Blood painted on a tree;
Tongues spoke in plurality;
Counters all calamity.
Presence spans the widest sea.
Sure to make the demons flee.
Come adore on bended knee.
Reminded by these leaves of three.
“Undertake it? No; not by yourself. You are too weak. You will fail before the day is out. But what you cannot do yourself Another can do for you. His iron will can work through your feeble will, and strengthen it with a strength which is not your own.”
- Forbes Robinson
Paul says, “We have this treasure in jars of clay to show that the surpassing power is from God and not from us” (II Cor. 4:7). You feel like a weak, cracked, chipped vessel? Paul makes it clear. It’s not about the vessel, but the contents. We are weak vessels with powerful contents. Your contents are exceedingly great - the very death and life of Jesus in you.
You say, “I have nothing to give. I'm too weak.” God’s word respectfully disagrees. God says, “Someone needs what you have. Start pouring and see what happens." Someone needs your contents. Give away and watch God give more. We act as if we're squeezing juice out of a raisin while God is pouring into us, our cup spilling over. We are weak vessels with powerful contents.
I'm supposed to plug this event because I'm speaking at it. So here it is. I'm not the New York Times best selling author. I'm not the speaker of the Lutheran Hour. Scroll to the far bottom of the page. Literally, the bottom of the page.
Seriously, I am excited to be invited. Our congregation is chewing on two words - Loved and Sent. The word mission comes from the Latin missio - "to send." The term "apostle" means "sent one." The inference is that a "sent one" is sent with the authority of the sender. So this is our task as a people of God. We can't remain static. We're sent.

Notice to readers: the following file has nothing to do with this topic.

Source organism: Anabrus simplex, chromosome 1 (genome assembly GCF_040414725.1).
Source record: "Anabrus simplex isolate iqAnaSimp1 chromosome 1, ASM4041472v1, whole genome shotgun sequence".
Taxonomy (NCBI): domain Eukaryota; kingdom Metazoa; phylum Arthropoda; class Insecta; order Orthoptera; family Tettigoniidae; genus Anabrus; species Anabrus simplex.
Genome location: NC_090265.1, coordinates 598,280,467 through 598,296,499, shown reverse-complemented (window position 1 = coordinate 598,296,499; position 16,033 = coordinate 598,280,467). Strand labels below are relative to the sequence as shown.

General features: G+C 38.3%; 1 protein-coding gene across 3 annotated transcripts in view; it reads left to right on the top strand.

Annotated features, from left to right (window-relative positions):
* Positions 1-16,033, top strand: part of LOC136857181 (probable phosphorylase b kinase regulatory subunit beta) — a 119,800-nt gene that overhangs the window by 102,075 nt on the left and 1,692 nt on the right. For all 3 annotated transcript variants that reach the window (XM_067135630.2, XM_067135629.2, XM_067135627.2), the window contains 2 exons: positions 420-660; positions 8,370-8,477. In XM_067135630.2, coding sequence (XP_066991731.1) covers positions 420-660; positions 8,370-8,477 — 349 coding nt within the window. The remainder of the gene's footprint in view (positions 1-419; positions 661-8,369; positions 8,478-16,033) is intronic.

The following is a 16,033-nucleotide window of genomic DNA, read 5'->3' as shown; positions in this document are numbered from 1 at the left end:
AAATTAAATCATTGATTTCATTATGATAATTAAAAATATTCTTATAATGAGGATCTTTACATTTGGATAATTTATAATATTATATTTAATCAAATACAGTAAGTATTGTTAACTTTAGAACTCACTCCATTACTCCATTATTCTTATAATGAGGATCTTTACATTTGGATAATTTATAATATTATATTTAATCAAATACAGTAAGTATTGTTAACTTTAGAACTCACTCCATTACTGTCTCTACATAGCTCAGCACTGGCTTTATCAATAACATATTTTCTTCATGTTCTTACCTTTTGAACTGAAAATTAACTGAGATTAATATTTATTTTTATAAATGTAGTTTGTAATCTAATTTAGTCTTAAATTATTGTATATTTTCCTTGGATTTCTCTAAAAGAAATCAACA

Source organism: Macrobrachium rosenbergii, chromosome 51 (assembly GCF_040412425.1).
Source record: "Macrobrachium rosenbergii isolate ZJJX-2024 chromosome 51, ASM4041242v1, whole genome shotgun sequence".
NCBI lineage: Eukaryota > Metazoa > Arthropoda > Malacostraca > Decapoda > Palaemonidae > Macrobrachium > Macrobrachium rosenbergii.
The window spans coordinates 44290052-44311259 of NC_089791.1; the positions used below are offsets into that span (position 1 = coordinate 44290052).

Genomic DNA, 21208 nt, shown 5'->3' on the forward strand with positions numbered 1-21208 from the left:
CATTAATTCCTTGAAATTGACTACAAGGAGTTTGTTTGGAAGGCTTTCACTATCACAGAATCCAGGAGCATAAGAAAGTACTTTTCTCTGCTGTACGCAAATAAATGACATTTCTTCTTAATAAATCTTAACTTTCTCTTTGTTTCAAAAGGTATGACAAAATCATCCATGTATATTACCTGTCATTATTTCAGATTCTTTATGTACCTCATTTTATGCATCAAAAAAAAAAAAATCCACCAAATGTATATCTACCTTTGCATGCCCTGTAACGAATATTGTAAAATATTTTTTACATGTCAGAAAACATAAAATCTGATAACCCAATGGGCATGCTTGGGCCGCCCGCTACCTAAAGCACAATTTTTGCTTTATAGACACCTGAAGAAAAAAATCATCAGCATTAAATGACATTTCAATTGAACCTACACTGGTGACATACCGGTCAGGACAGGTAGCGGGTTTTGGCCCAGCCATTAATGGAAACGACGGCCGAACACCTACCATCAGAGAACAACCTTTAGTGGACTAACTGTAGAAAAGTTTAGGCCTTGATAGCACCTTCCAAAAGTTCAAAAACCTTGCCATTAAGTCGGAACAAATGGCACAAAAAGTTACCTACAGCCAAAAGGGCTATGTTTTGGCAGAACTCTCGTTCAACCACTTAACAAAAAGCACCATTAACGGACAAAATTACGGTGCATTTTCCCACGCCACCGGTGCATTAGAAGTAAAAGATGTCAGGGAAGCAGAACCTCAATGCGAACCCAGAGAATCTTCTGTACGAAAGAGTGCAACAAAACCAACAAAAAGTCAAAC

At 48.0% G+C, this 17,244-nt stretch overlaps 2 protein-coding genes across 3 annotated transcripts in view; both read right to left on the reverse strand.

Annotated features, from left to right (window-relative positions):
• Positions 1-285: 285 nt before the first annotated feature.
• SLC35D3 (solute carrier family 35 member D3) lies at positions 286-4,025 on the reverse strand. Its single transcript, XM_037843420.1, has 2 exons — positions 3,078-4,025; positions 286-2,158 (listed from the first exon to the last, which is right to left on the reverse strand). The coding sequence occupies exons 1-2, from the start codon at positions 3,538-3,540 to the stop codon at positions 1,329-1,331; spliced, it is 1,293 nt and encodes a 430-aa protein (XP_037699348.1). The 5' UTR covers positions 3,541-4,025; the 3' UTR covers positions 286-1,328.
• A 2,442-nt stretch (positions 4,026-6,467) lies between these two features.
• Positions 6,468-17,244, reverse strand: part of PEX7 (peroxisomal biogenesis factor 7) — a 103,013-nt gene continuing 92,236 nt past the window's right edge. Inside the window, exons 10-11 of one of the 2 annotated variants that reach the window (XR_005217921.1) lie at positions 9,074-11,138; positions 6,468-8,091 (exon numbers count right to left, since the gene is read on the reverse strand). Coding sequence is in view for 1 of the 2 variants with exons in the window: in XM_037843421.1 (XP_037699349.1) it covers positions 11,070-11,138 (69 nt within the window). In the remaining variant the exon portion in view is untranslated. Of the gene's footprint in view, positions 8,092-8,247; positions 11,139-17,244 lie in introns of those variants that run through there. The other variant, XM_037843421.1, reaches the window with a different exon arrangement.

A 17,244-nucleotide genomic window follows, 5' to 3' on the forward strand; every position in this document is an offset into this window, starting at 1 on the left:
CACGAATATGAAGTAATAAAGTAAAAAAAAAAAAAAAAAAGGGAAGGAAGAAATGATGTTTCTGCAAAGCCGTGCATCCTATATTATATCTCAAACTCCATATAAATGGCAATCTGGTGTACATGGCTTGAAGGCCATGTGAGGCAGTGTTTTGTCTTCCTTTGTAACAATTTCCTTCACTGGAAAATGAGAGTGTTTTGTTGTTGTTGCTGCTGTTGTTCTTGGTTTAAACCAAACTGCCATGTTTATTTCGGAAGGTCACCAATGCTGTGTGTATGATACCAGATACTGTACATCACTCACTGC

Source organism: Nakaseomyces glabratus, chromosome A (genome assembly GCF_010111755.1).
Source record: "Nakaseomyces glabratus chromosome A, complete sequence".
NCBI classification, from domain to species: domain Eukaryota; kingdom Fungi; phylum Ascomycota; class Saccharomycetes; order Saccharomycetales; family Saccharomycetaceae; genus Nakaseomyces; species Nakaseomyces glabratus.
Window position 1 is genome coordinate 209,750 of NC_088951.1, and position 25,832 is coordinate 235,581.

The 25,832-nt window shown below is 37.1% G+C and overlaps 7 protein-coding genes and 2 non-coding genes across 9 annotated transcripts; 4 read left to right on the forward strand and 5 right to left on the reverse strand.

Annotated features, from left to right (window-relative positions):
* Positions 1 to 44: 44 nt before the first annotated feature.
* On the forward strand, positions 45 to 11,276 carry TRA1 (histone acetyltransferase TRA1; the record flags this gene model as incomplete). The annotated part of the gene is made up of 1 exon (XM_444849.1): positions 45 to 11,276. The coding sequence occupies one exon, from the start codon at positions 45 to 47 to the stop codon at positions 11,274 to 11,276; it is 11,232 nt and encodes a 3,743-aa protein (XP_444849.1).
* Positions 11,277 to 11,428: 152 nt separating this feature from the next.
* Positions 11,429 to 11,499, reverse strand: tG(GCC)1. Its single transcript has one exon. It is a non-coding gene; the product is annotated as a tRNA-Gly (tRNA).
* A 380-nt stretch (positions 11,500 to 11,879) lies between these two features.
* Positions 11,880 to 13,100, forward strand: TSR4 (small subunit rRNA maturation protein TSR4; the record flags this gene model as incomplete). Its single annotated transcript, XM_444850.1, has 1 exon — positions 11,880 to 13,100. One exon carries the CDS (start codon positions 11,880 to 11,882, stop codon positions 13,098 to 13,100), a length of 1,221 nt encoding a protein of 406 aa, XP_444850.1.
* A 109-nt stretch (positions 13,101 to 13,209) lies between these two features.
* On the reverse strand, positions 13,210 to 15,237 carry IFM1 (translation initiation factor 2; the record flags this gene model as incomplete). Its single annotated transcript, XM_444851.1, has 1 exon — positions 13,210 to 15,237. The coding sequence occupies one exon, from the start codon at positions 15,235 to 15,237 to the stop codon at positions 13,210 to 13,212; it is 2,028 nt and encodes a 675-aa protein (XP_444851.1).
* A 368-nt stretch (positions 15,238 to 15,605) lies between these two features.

As a camp counselor in college, the trust walk was a staple of our repertoire. You demonstrate the nature of trust by blindfolding a camper and having one of their friends lead them around only by the sound of their voice. Of course, a 12-year-old loves this opportunity to wreak havoc on their fellow camper. Common thrills were leading someone up and down steps, crossing a log, or leading them through poison ivy. One camper led his friend Billy into a building. Billy wasn’t sure which one it was, but the echo sounded like the dining hall. He was blissfully ignorant until the shrieking of sixth grade girls alerted him to the fact he was in the female side of the bathhouse. Blindfolded, the trust walk requires that you listen. And listen carefully.
There are so many words in our world. We talk, text, and post. We’re always trying to get a word in. If we do listen, we hear a million different voices. What does it really mean to listen? And how do we listen to God?
Wherever you live, I want you to consider how you use your space. No matter what the space - dorm room, condo, apartment, house, rented or owned - you can leverage it for sacred use. Jesus gives us a great commandment, "Love the Lord your God with all your heart, soul, mind, and strength. And the second is like it, love your neighbor as yourself" (Mark 12:30,31). How do you use your living space to love God and love your neighbor? Here are some suggestions.
"The task of the leader is the ability to be out of control comfortably."
The longer I lead, the more I see how chaotic leadership is. When you lead people - whether family, church, business, etc. - it is never swiftly managed. People are not simply numbers on a page, manipulated like an Excel document. Decisions are rarely cut and dry. Issues will always arise. There will always be a level of uncertainty. Life will never be fully settled. The "to do list" will never be entirely checked off.
Life contains enough chaos to keep us regularly uncomfortable. We must understand this lest we set the expectation that life is about exercising complete control over our circumstances. Life is out of control, and this is the ideal place for faith. Faith - a confidence that there is One in control, standing above and over all that seems uncontrollable.